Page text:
As for plaintiff's request for an order requiring the warden at CMF to open the channels of correspondence between plaintiff and the alleged inmate witnesses from whom he seeks affidavits, the court will construe that request as one seeking a preliminary injunction. A preliminary injunction should not issue unless necessary to prevent threatened injury that would impair the court's ability to grant effective relief in a pending action. "A preliminary injunction . . . is not a preliminary adjudication on the merits but rather a device for preserving the status quo and preventing the irreparable loss of rights before judgment." Sierra On-Line, Inc. v. Phoenix Software, Inc., 739 F.2d 1415, 1422 (9th Cir. 1984). In cases brought by prisoners involving conditions of confinement, any preliminary injunction "must be narrowly drawn, extend no further than necessary to correct the harm the court finds requires preliminary relief, and be the least intrusive means necessary to correct the harm." 18 U.S.C. § 3626(a)(2).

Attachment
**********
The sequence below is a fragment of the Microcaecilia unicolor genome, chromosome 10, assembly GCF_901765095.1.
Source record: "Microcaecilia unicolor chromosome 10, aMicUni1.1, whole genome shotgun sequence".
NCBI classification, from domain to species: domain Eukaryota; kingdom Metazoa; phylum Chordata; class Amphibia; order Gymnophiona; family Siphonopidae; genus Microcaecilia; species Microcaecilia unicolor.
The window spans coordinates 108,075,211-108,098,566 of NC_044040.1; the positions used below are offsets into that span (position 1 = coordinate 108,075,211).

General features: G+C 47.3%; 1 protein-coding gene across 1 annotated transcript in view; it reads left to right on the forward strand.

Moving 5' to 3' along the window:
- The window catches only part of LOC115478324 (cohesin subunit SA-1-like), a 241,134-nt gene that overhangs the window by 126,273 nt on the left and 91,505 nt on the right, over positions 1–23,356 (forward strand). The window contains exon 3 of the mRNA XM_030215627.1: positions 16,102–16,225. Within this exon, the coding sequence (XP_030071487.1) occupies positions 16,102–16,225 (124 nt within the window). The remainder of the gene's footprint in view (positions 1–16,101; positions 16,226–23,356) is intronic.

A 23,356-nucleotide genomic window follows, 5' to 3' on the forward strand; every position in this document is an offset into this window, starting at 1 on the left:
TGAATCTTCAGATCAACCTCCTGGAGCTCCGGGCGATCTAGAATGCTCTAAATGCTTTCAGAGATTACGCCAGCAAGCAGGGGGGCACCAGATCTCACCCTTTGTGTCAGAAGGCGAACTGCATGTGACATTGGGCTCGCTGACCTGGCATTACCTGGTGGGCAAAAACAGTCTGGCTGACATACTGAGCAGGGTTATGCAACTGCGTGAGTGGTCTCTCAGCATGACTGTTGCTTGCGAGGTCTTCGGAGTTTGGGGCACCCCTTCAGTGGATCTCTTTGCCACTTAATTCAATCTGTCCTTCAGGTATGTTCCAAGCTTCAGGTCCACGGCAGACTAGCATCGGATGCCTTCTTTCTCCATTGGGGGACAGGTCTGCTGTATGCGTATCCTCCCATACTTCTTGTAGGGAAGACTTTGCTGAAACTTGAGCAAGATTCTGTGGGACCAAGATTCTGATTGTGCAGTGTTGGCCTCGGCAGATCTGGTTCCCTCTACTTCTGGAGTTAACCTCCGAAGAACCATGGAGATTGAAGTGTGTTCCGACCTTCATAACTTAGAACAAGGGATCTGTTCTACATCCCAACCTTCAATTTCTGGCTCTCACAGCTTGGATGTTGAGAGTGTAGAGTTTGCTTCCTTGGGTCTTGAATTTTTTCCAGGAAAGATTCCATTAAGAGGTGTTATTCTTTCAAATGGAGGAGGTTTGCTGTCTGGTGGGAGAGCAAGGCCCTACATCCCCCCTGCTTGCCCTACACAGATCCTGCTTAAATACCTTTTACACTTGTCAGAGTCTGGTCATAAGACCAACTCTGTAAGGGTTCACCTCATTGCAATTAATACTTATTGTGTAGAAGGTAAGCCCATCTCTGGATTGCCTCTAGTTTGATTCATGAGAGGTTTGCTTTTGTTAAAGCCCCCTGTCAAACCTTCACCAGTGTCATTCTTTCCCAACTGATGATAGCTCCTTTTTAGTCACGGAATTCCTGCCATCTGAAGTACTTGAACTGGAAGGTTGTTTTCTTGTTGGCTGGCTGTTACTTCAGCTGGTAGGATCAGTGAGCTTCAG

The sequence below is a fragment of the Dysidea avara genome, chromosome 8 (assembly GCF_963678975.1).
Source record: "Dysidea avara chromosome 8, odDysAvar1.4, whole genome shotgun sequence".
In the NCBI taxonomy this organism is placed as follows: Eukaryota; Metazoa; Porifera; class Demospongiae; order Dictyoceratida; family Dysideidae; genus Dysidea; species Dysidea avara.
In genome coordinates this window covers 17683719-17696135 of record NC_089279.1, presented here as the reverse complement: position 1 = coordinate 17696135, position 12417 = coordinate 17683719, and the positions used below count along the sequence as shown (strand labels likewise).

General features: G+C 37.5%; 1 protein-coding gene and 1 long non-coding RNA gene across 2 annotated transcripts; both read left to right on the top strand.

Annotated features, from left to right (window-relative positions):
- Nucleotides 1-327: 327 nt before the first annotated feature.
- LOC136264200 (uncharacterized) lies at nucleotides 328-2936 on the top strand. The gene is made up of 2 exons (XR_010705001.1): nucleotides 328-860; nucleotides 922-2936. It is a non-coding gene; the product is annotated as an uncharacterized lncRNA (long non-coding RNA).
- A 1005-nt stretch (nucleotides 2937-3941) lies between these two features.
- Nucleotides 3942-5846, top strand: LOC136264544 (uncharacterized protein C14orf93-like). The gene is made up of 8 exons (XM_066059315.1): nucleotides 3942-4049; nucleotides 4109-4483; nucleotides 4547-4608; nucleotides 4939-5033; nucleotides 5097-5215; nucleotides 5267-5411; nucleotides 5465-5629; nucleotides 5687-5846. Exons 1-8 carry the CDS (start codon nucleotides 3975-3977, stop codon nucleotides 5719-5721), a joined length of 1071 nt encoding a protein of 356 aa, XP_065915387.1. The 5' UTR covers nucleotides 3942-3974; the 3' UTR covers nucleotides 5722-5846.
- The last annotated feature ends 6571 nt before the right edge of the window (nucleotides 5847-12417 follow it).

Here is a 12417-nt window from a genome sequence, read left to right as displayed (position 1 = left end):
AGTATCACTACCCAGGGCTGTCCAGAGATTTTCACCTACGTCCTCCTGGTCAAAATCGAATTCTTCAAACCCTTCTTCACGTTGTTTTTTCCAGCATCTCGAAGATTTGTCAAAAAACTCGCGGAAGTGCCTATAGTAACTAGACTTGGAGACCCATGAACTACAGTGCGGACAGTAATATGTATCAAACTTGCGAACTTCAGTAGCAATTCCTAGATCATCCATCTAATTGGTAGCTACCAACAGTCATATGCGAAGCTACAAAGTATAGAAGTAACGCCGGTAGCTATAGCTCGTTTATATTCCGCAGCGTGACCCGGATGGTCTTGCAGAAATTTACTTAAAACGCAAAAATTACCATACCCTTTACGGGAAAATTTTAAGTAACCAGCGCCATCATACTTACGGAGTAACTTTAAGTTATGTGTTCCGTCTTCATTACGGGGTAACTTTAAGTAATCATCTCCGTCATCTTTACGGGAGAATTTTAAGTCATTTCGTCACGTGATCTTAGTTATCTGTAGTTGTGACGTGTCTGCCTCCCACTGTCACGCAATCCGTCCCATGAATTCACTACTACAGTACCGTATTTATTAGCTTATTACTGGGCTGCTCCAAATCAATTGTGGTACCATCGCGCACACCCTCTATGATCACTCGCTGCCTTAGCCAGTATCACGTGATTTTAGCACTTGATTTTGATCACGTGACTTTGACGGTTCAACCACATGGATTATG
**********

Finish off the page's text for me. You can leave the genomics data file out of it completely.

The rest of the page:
"The proper legal standard for preliminary injunctive relief requires a party to demonstrate 'that he is likely to succeed on the merits, that he is likely to suffer irreparable harm in the absence of preliminary relief, that the balance of equities tips in his favor, and that an injunction is in the public interest.'" Stormans, Inc. v. Selecky, 586 F.3d 1109, 1127 (9th Cir. 2009) (citing Winter v. Natural Res. Def. Council, Inc., 555 U.S. 7, 22 (2008) (internal quotations omitted)). "Speculative injury does not constitute irreparable injury sufficient to warrant granting a preliminary injunction." Caribbean Marine Servs. Co. v. Baldrige, 844 F.2d 668, 674 (9th Cir. 1988), citing Goldie's Bookstore, Inc. v. Superior Court, 739 F.2d 466, 472 (9th Cir. 1984). Rather, a presently existing actual threat must be shown, although the injury need not be certain to occur. See Zenith Radio Corp. v. Hazeltine Research, Inc., 395 U.S. 100, 130-31 (1969); FDIC v. Garner, 125 F.3d 1272, 1279-80 (9th Cir. 1997); Caribbean Marine, supra, 844 F.2d at 674.